By Martin D'Souza, Bollywood Trade News Network
Before I can even go any further, get your advance booking done. Gurukant Desai (Abhishek Bachchan) is set to rock you with his controlled performance that makes you want to hug the gujjubhai, who puts his foot in every door and bribes his way through others that refused to open, to race his way to the top.
Guru, a period flick, is the story of a simple but ambitious villager, Gurukant Desai. He dreams big and to fulfill his dreams arrives in Bombay (1958). He is married to Sujata (Aishwarya Rai). He also has something else; two shirts and Rs.15,000 to start his business, along with the Rs 25,000 he got as dowry! But soon he realizes that the business world is ruled by a handful of rich and influential people and for him to make his foray here, he has to “force” his way.
So it’s both black and white sides to him now. His fair side wins him admirers, at the same time as his grey side earns him a few detractors. Nanaji (Mithun) who runs a newspaper Swatantra and Shyam Saxena (Madhavan, the honest reporter) are two of them who stand up to fight Guru’s unjust ways.
The movie begins with an older Abhishek, whose makeover is a little comical. At times it reminds me of SRK’s older avatar in Veer Zara. Why can’t our makeover match that of our Hollywood counterparts? Look at Russell Crowe aging in A Beautiful Mind. It’s simply amazing. If we can get in foreign stunt directors and fight masters, Mani Ratnam could have done well to rope in a Hollywood ‘magician’ to do the trick for AB Jr. Apart from this, the movie rolls on without a glitch.
A very young Guru, just out of school, goes to Turkey in search of work and in seven years there, he makes an impact with the English bosses who promote him with a hefty hike in salary. He spurns the offer and returns to his village to do bijness instead of working for the goras. “Sab kuch pehle se hi likha hai,” he tells his friend who berates him for thinking big. His father too, is not kicked, but Guru is adamant and makes his way to Bombay. There are obvious references to the late Dhirubhai Ambani.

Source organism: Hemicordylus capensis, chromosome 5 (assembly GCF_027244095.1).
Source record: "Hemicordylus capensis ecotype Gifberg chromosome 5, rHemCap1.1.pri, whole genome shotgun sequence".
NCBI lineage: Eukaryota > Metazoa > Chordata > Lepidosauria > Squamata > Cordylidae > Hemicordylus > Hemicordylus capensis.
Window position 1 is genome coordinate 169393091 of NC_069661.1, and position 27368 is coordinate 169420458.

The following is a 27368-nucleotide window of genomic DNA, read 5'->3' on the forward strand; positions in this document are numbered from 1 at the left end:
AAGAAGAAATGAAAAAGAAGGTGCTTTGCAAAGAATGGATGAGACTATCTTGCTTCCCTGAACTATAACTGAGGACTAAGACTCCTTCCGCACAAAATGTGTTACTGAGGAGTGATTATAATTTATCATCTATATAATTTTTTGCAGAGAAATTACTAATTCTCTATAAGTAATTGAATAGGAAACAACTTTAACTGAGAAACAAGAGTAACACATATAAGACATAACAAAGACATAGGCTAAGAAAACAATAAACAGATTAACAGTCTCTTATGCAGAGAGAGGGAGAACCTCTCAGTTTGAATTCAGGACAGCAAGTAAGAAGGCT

The way the story unravels keeps the audience to their seat. Guru simply refuses to hear a “no’ and supposedly has an answer to every problem which sees his meteoric rise, until Mithunda (Nanaji) decides to expose him.
In the end, it’s Guru’s gujju brain that wins him the day and the inquiry commission instituted to delve into his supposed many frauds can prove just two. It’s the junta that stands behind him who he has helped make big bucks.
Aishwarya Rai emotes well as the wife who stands by her husband through thick and thin. The chemistry between the off-screen couple sets alight the screen. Mithunda impresses with his mature performance playing his age, but one wonders what Vidya Balan is doing sitting in a wheelchair. Clearly, the actress is far more talented. However, Mani Ratnam has done a fab job with the storyline. The acclaimed director has caught the audience pulse with Guru, which is no run-of-the-mill Bollywood flick. The lip-lock between Madhavan and Vidya Balan is beautifully shot making one stand up and applaud. Indian cinema is evolving!
One sees shades of the Amitabh of Pukar in the young Abhishek with a mustache, and flashes of his father’s Agneepath performance in the cold confrontation with Mithun. Aby’s baby has grown and how! He’s now moved into the league of actors instead of just being a ‘star son’. He has done his homework well and stands tall as he directs his dialogue with the ease of a seasoned pro. He has worked well on his body language as a gujjubhai and has gone four steps further by showing a “four month” pregnant belly!
We have seen the Shahenshah. We have also seen the Baadshah. Ab agaya sab ka GURU!